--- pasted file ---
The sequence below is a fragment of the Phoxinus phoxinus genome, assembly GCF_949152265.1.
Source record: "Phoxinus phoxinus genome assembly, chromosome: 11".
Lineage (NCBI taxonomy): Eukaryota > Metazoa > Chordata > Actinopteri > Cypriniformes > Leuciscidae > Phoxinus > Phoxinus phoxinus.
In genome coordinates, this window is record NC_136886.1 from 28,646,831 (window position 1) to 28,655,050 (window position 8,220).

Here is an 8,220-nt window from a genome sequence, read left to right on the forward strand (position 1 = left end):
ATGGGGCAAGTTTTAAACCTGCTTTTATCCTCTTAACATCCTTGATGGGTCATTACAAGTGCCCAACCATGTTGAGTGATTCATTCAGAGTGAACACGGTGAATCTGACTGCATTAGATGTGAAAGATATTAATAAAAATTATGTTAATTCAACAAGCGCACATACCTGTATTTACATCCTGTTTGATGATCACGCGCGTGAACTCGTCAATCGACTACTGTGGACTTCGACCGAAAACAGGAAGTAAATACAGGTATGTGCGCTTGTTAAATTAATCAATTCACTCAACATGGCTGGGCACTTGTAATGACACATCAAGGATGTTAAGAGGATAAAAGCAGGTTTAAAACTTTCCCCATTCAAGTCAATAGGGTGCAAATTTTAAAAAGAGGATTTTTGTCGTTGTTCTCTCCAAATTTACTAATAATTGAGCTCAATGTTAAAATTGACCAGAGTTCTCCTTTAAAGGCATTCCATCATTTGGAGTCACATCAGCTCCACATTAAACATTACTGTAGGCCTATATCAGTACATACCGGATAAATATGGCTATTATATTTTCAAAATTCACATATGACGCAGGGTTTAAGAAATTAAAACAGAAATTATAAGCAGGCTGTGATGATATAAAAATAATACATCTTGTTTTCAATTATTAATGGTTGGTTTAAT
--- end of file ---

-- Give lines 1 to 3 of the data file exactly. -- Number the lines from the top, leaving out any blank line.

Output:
The sequence below is a fragment of the Phoxinus phoxinus genome, assembly GCF_949152265.1.
Source record: "Phoxinus phoxinus genome assembly, chromosome: 11".
Lineage (NCBI taxonomy): Eukaryota > Metazoa > Chordata > Actinopteri > Cypriniformes > Leuciscidae > Phoxinus > Phoxinus phoxinus.